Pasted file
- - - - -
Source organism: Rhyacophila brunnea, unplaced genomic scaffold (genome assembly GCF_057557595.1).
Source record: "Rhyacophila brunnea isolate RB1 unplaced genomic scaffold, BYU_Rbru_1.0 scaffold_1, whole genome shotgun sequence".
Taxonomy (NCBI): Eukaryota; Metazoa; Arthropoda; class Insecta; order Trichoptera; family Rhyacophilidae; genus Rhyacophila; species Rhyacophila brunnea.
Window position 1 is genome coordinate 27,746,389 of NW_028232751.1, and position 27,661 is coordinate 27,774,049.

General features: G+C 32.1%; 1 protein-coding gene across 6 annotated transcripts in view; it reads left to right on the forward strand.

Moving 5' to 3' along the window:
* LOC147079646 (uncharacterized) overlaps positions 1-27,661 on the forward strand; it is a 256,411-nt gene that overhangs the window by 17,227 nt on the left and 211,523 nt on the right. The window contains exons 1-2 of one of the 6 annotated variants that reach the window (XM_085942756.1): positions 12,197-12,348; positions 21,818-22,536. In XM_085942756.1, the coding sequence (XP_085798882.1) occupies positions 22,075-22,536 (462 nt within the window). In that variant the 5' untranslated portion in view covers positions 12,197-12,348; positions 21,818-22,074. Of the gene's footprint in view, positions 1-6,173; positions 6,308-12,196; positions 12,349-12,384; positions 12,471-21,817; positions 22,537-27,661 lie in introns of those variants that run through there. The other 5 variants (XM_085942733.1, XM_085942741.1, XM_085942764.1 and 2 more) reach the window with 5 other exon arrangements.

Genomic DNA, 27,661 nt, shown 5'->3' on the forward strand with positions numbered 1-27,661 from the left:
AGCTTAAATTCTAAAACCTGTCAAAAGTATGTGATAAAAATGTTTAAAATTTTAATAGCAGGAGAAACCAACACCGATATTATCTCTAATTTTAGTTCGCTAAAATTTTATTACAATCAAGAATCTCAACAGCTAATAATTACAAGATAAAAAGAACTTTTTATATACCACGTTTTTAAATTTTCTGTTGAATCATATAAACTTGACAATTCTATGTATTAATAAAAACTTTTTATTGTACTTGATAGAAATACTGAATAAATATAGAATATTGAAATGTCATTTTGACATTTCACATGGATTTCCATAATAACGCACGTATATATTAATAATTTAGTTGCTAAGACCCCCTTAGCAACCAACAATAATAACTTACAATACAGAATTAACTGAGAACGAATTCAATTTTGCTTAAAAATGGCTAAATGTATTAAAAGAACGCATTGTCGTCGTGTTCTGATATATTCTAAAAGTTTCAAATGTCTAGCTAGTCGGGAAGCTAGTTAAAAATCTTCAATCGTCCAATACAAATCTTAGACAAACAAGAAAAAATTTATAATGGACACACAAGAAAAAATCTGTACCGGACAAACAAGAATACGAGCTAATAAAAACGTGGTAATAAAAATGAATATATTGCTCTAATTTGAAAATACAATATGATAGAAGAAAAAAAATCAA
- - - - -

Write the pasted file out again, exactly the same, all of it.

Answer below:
Source organism: Rhyacophila brunnea, unplaced genomic scaffold (genome assembly GCF_057557595.1).
Source record: "Rhyacophila brunnea isolate RB1 unplaced genomic scaffold, BYU_Rbru_1.0 scaffold_1, whole genome shotgun sequence".
Taxonomy (NCBI): Eukaryota; Metazoa; Arthropoda; class Insecta; order Trichoptera; family Rhyacophilidae; genus Rhyacophila; species Rhyacophila brunnea.
Window position 1 is genome coordinate 27,746,389 of NW_028232751.1, and position 27,661 is coordinate 27,774,049.

General features: G+C 32.1%; 1 protein-coding gene across 6 annotated transcripts in view; it reads left to right on the forward strand.

Moving 5' to 3' along the window:
* LOC147079646 (uncharacterized) overlaps positions 1-27,661 on the forward strand; it is a 256,411-nt gene that overhangs the window by 17,227 nt on the left and 211,523 nt on the right. The window contains exons 1-2 of one of the 6 annotated variants that reach the window (XM_085942756.1): positions 12,197-12,348; positions 21,818-22,536. In XM_085942756.1, the coding sequence (XP_085798882.1) occupies positions 22,075-22,536 (462 nt within the window). In that variant the 5' untranslated portion in view covers positions 12,197-12,348; positions 21,818-22,074. Of the gene's footprint in view, positions 1-6,173; positions 6,308-12,196; positions 12,349-12,384; positions 12,471-21,817; positions 22,537-27,661 lie in introns of those variants that run through there. The other 5 variants (XM_085942733.1, XM_085942741.1, XM_085942764.1 and 2 more) reach the window with 5 other exon arrangements.

Genomic DNA, 27,661 nt, shown 5'->3' on the forward strand with positions numbered 1-27,661 from the left:
AGCTTAAATTCTAAAACCTGTCAAAAGTATGTGATAAAAATGTTTAAAATTTTAATAGCAGGAGAAACCAACACCGATATTATCTCTAATTTTAGTTCGCTAAAATTTTATTACAATCAAGAATCTCAACAGCTAATAATTACAAGATAAAAAGAACTTTTTATATACCACGTTTTTAAATTTTCTGTTGAATCATATAAACTTGACAATTCTATGTATTAATAAAAACTTTTTATTGTACTTGATAGAAATACTGAATAAATATAGAATATTGAAATGTCATTTTGACATTTCACATGGATTTCCATAATAACGCACGTATATATTAATAATTTAGTTGCTAAGACCCCCTTAGCAACCAACAATAATAACTTACAATACAGAATTAACTGAGAACGAATTCAATTTTGCTTAAAAATGGCTAAATGTATTAAAAGAACGCATTGTCGTCGTGTTCTGATATATTCTAAAAGTTTCAAATGTCTAGCTAGTCGGGAAGCTAGTTAAAAATCTTCAATCGTCCAATACAAATCTTAGACAAACAAGAAAAAATTTATAATGGACACACAAGAAAAAATCTGTACCGGACAAACAAGAATACGAGCTAATAAAAACGTGGTAATAAAAATGAATATATTGCTCTAATTTGAAAATACAATATGATAGAAGAAAAAAAATCAA